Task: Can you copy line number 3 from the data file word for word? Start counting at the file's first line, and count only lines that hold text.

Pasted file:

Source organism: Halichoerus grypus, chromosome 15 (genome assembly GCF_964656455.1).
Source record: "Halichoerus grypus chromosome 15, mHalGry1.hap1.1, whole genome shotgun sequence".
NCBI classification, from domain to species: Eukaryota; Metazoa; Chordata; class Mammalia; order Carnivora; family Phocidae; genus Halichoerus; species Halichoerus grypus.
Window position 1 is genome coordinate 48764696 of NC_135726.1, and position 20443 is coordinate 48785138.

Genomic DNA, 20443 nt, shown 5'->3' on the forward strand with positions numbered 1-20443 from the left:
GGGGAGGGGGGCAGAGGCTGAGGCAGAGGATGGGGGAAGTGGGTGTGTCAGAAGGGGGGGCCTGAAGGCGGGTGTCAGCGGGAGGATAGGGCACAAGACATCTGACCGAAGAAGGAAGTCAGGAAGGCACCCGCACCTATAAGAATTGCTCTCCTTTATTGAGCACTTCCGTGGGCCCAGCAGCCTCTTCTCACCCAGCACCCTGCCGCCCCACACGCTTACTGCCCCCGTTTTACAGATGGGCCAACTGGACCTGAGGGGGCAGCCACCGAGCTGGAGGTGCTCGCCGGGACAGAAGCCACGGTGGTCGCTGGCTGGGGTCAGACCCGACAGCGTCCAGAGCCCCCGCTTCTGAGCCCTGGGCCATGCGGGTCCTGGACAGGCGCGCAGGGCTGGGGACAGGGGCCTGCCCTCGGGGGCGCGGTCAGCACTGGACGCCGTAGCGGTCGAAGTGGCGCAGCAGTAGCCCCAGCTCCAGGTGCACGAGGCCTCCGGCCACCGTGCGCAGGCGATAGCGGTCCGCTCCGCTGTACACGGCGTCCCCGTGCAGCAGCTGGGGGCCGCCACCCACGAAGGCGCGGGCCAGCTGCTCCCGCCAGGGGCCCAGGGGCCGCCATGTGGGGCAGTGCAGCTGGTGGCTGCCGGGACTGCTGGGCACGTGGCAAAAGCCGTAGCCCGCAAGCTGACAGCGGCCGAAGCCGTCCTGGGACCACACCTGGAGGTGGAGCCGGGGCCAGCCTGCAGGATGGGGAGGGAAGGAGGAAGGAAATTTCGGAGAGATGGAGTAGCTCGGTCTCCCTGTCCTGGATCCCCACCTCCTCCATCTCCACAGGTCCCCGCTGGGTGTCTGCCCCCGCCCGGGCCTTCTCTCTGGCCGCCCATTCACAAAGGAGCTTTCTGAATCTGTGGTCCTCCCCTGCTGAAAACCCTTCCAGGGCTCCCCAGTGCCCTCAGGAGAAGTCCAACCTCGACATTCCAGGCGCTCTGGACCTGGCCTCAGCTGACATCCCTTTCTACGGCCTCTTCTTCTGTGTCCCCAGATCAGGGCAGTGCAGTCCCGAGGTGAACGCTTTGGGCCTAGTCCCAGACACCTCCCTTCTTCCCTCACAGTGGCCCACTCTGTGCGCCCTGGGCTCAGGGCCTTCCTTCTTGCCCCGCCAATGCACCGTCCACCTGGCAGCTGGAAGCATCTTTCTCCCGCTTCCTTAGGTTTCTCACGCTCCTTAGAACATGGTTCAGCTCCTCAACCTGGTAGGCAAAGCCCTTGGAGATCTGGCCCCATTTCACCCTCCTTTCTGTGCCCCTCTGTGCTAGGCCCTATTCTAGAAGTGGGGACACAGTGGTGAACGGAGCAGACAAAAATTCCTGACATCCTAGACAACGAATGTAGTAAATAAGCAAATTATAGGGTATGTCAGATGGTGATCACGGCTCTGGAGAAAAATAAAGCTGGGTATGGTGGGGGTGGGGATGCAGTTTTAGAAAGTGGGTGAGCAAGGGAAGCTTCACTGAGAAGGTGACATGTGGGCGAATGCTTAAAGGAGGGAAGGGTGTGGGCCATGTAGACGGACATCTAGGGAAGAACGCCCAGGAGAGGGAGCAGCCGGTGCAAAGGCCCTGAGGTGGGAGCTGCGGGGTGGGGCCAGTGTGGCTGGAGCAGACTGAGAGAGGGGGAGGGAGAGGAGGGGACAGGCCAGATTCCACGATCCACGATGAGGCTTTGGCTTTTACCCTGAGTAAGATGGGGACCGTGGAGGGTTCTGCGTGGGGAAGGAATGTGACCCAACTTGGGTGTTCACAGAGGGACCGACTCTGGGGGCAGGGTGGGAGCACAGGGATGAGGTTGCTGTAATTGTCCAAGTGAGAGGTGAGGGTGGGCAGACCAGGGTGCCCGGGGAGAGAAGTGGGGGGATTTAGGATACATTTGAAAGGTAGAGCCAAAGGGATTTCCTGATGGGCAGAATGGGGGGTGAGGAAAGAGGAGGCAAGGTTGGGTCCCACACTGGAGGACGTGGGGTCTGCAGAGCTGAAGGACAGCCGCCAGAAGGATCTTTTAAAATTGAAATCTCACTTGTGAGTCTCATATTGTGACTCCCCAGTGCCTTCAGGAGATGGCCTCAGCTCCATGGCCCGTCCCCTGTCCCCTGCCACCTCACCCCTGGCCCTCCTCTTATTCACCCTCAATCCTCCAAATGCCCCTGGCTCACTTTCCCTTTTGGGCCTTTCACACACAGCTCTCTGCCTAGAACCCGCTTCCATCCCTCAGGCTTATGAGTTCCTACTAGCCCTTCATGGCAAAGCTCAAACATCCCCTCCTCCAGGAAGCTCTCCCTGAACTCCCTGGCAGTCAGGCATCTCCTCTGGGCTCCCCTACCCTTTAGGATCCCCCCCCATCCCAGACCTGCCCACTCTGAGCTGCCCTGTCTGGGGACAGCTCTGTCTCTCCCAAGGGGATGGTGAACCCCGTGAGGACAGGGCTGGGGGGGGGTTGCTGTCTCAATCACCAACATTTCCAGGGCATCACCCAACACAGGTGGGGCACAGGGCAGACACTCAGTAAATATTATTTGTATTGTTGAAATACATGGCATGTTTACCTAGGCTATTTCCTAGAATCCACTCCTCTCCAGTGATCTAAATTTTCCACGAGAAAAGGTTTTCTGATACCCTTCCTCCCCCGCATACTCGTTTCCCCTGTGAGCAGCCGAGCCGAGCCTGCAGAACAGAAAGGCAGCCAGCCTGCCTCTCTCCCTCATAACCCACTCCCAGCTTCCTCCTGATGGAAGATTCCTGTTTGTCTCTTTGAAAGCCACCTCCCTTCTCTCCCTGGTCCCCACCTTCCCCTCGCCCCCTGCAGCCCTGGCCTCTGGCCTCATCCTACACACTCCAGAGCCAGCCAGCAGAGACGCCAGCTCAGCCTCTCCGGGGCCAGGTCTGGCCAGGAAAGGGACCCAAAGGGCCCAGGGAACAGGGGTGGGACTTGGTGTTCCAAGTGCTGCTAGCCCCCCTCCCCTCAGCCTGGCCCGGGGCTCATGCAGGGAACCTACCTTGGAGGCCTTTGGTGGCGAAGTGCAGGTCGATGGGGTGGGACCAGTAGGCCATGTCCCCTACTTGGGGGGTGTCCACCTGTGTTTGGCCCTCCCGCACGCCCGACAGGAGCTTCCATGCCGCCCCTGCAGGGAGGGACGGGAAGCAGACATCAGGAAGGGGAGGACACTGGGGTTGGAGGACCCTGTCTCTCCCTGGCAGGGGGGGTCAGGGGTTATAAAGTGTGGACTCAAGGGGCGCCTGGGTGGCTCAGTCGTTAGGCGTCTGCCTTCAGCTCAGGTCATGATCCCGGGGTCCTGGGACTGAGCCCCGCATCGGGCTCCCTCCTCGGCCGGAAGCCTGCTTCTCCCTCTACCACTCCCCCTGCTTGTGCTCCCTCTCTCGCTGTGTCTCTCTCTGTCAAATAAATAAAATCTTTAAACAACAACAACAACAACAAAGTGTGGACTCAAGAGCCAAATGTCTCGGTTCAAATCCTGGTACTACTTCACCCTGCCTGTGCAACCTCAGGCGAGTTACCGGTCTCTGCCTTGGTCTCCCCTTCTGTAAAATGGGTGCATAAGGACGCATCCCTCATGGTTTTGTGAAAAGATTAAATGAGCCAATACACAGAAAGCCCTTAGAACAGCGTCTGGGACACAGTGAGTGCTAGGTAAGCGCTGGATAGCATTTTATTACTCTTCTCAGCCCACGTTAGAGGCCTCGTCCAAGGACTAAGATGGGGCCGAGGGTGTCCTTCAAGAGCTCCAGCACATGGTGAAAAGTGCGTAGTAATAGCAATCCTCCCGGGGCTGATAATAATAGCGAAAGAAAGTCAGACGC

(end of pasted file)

NCBI classification, from domain to species: Eukaryota; Metazoa; Chordata; class Mammalia; order Carnivora; family Phocidae; genus Halichoerus; species Halichoerus grypus.